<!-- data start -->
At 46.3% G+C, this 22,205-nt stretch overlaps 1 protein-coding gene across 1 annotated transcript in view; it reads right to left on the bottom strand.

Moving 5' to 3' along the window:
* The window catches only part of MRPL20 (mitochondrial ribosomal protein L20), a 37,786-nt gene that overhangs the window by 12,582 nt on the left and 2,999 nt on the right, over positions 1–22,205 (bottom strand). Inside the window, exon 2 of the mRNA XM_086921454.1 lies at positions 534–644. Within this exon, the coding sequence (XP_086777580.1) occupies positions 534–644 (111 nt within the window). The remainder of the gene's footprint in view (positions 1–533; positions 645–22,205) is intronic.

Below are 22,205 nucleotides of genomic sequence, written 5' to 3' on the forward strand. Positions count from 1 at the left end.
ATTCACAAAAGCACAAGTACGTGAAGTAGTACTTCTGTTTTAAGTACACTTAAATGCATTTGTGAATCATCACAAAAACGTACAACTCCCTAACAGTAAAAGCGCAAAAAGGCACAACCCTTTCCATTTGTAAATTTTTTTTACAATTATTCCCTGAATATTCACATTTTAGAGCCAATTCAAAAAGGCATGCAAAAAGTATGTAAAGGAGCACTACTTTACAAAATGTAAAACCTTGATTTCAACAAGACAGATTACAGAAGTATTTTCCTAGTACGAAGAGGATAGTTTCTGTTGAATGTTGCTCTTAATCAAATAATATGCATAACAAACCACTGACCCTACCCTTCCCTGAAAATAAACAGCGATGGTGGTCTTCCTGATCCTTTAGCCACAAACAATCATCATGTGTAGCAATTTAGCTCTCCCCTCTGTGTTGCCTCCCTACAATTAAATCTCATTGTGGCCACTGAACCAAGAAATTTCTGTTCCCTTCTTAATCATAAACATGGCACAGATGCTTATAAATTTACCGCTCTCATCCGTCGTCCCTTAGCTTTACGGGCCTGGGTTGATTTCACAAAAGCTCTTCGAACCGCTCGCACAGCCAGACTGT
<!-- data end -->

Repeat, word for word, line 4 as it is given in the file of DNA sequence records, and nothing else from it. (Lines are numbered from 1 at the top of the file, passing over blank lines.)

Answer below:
Below are 22,205 nucleotides of genomic sequence, written 5' to 3' on the forward strand. Positions count from 1 at the left end.